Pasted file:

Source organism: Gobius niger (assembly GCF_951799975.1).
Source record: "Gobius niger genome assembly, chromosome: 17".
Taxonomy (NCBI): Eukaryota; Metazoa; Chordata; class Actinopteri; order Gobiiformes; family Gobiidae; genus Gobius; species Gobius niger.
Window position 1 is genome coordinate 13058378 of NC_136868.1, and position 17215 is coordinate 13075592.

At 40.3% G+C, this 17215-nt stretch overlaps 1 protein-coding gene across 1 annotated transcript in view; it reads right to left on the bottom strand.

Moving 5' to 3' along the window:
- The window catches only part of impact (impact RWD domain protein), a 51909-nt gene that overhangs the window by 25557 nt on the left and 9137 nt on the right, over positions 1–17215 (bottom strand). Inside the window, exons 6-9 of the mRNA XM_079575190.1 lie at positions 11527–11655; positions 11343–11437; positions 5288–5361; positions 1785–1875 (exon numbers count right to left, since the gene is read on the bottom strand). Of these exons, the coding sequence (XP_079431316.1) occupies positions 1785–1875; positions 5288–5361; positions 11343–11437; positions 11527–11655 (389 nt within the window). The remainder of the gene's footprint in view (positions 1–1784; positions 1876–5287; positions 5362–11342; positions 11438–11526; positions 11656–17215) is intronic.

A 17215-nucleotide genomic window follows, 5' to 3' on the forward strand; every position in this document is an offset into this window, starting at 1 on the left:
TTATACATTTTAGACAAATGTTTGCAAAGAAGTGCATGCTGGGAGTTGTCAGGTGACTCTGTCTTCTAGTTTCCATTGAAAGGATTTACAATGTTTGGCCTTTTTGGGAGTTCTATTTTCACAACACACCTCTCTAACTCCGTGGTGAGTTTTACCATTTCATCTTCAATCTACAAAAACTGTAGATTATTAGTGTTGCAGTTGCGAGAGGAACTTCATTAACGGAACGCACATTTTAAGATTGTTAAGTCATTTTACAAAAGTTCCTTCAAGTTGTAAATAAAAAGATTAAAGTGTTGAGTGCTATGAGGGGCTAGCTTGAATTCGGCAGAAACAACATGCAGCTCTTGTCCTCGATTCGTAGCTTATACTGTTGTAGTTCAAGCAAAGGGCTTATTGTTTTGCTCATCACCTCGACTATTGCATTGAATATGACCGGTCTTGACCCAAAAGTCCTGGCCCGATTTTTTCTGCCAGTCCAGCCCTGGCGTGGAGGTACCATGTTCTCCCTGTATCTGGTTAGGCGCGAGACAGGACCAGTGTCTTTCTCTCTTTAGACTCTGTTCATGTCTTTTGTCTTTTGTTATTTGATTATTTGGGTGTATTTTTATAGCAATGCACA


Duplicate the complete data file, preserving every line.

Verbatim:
Source organism: Gobius niger (assembly GCF_951799975.1).
Source record: "Gobius niger genome assembly, chromosome: 17".
Taxonomy (NCBI): Eukaryota; Metazoa; Chordata; class Actinopteri; order Gobiiformes; family Gobiidae; genus Gobius; species Gobius niger.
Window position 1 is genome coordinate 13058378 of NC_136868.1, and position 17215 is coordinate 13075592.

At 40.3% G+C, this 17215-nt stretch overlaps 1 protein-coding gene across 1 annotated transcript in view; it reads right to left on the bottom strand.

Moving 5' to 3' along the window:
- The window catches only part of impact (impact RWD domain protein), a 51909-nt gene that overhangs the window by 25557 nt on the left and 9137 nt on the right, over positions 1–17215 (bottom strand). Inside the window, exons 6-9 of the mRNA XM_079575190.1 lie at positions 11527–11655; positions 11343–11437; positions 5288–5361; positions 1785–1875 (exon numbers count right to left, since the gene is read on the bottom strand). Of these exons, the coding sequence (XP_079431316.1) occupies positions 1785–1875; positions 5288–5361; positions 11343–11437; positions 11527–11655 (389 nt within the window). The remainder of the gene's footprint in view (positions 1–1784; positions 1876–5287; positions 5362–11342; positions 11438–11526; positions 11656–17215) is intronic.

A 17215-nucleotide genomic window follows, 5' to 3' on the forward strand; every position in this document is an offset into this window, starting at 1 on the left:
TTATACATTTTAGACAAATGTTTGCAAAGAAGTGCATGCTGGGAGTTGTCAGGTGACTCTGTCTTCTAGTTTCCATTGAAAGGATTTACAATGTTTGGCCTTTTTGGGAGTTCTATTTTCACAACACACCTCTCTAACTCCGTGGTGAGTTTTACCATTTCATCTTCAATCTACAAAAACTGTAGATTATTAGTGTTGCAGTTGCGAGAGGAACTTCATTAACGGAACGCACATTTTAAGATTGTTAAGTCATTTTACAAAAGTTCCTTCAAGTTGTAAATAAAAAGATTAAAGTGTTGAGTGCTATGAGGGGCTAGCTTGAATTCGGCAGAAACAACATGCAGCTCTTGTCCTCGATTCGTAGCTTATACTGTTGTAGTTCAAGCAAAGGGCTTATTGTTTTGCTCATCACCTCGACTATTGCATTGAATATGACCGGTCTTGACCCAAAAGTCCTGGCCCGATTTTTTCTGCCAGTCCAGCCCTGGCGTGGAGGTACCATGTTCTCCCTGTATCTGGTTAGGCGCGAGACAGGACCAGTGTCTTTCTCTCTTTAGACTCTGTTCATGTCTTTTGTCTTTTGTTATTTGATTATTTGGGTGTATTTTTATAGCAATGCACA